If you went to the doctor with a pain in your knee and their first recommendation was that you should have surgery so they could see what the problem was – it’s likely you would get a second opinion.
Ideally non-invasive tests would be carried out—a variety of health checks to see what the issue could be—and then there would be an evaluation of the most likely causes, once tests results have narrowed down to the probable causes of the pain.
And it is this scenario that can be directly applied to reviewing sales performance and working out what the problem is - you need to analyse a variety of symptoms before knowing how to fix it.
Many CEOs and managers will guess what the issue is and throw sales training at the problem, but training is not always the answer – at least not before evaluating your team to determine what kind of training is needed and what will actually work. Why? Because there are so many other qualifying factors to ‘diagnose’.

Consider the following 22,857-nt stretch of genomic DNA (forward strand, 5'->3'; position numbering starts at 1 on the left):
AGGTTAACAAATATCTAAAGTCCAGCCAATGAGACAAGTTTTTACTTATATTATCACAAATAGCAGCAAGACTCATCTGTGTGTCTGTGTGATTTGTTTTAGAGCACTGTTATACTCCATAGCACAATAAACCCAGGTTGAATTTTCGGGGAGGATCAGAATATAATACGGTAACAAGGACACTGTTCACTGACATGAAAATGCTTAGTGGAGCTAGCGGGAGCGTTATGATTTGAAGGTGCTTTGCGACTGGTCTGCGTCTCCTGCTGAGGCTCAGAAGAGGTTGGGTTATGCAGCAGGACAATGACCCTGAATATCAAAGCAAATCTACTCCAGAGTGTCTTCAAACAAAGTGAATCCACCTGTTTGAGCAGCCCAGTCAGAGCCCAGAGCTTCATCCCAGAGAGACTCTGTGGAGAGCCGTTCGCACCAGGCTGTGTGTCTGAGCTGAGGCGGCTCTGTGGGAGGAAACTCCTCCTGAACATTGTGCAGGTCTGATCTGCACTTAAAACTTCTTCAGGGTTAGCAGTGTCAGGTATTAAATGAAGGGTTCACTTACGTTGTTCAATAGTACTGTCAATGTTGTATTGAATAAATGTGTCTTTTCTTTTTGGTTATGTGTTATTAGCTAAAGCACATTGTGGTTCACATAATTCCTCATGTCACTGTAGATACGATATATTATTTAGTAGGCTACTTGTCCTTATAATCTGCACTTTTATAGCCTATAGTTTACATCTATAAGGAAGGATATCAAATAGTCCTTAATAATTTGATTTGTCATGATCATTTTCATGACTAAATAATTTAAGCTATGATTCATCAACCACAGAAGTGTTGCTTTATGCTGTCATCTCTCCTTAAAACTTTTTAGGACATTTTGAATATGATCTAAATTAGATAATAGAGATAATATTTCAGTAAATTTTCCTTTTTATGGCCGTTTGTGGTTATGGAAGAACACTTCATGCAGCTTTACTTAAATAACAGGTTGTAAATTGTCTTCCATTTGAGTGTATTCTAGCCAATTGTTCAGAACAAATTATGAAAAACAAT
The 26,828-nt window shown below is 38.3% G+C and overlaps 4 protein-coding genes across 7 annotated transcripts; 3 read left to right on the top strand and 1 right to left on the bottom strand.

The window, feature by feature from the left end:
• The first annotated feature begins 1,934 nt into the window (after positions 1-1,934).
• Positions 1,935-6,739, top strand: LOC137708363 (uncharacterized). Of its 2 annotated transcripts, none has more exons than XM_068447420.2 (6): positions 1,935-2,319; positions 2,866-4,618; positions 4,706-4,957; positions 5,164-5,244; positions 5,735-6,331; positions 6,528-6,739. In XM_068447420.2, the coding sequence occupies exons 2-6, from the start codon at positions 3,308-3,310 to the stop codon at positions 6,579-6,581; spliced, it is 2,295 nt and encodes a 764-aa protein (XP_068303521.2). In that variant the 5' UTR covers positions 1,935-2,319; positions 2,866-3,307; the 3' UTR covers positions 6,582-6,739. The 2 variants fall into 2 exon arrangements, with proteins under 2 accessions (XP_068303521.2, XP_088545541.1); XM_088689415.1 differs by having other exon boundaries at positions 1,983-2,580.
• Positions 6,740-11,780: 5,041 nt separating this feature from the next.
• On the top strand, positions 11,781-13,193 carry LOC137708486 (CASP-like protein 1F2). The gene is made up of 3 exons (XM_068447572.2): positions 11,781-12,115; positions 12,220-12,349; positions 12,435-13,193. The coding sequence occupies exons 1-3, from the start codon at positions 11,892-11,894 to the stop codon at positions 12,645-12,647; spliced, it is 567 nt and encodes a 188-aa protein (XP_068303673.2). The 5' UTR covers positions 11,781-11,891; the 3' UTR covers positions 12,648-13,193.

You need to consider things such as:
- Is the Sales Manager doing everything they should be doing to grow sales?
- How effective is your sales process? Only 9 per cent of companies have an effective sales process that salespeople follow.
- Are you holding your team accountable to the right activities?
- How effective is your strategic messaging and value proposition. Can your salespeople explain why a customer would buy from you and not your competitor?
- Do you have a predictive pipeline, one that enables you to focus on the critical activity to drive sales?
- How motivated is your sales team?
- Are there psychological barriers stopping your team selling?
- How effective is your lead generation system?
- What type of training could we possibly need? And how will we measure its effectiveness?
Without correctly analysing each of these areas and objectively assessing those functions, you will only waste time and resource by guessing the problem. And it is likely that it won’t fix anything for long term profitability and increased revenue – a little like putting a band aid on a broken bone.
This blog post is a condensed version of an article in our free white paper.